Devon Bat Surveys: Pragmatic & Developer Friendly

Planning application in Devon? Been asked for a bat survey? Spoke to other ecologists and still confused? Call our Devon ecologists and let’s talk solutions, not problems!

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Why Choose Arbtech?

Arbtech are the best asset you can possibly have when you need ecology or tree surveys to help you obtain planning permission.

Planning Permission Focused Bat Surveyors Based in Devon

A rural county in the South West of England, Devon has it all: sandy shores, coastal cliffs and hilly landscapes. The county is home to two National Parks, Dartmoor and Exmoor, and the English Riviera, known for its almost sub-tropical climate. As if that wasn’t enough, in North Devon. you can find the UNESCO Biosphere Reserve.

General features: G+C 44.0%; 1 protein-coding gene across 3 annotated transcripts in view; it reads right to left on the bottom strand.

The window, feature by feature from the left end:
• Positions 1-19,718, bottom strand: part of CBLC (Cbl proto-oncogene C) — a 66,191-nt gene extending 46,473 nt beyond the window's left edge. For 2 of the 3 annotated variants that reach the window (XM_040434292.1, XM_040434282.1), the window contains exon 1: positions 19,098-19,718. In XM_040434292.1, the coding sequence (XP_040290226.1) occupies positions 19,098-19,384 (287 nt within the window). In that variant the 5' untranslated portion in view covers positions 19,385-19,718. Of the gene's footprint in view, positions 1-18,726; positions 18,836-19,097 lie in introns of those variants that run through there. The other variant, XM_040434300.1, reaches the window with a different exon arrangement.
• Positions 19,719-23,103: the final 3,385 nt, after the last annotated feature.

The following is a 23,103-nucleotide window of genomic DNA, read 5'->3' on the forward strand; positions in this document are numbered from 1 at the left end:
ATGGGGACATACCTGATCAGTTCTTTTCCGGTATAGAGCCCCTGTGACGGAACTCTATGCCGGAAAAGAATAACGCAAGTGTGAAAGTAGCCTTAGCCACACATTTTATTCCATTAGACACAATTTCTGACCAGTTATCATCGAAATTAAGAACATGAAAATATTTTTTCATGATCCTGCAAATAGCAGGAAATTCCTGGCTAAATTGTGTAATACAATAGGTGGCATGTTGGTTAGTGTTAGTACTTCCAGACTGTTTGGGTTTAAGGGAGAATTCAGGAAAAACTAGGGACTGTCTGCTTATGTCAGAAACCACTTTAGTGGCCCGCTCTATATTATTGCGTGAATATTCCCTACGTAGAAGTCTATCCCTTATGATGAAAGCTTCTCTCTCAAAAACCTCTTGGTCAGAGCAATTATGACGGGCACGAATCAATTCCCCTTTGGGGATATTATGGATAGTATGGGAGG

Devon’s Incredible Biodiversity 

Even though the county contains two National Parks, Devon only has roughly 12% canopy coverage from trees, which is quite a lot less than the national average. With that said, this doesn’t stop a wide variety of wildlife taking up residence. Species like tree creepers, woodpeckers and nuthatches use holes in the trees as nesting sites, while brown long-eared bats and pipistrelle bats also use these holes, and small crevices. 

Dartmoor National Park is a vast, open moorland (the largest open space in southern England) defined by thick forests, meandering rivers and wetlands. Here, conservation work such as the overall conservation of habitats is routinely undertaken to support research and observe both protected species and their habitat. Current and past research includes the bog fly, blue ground beetle, moorland birds and the barbastelle bat.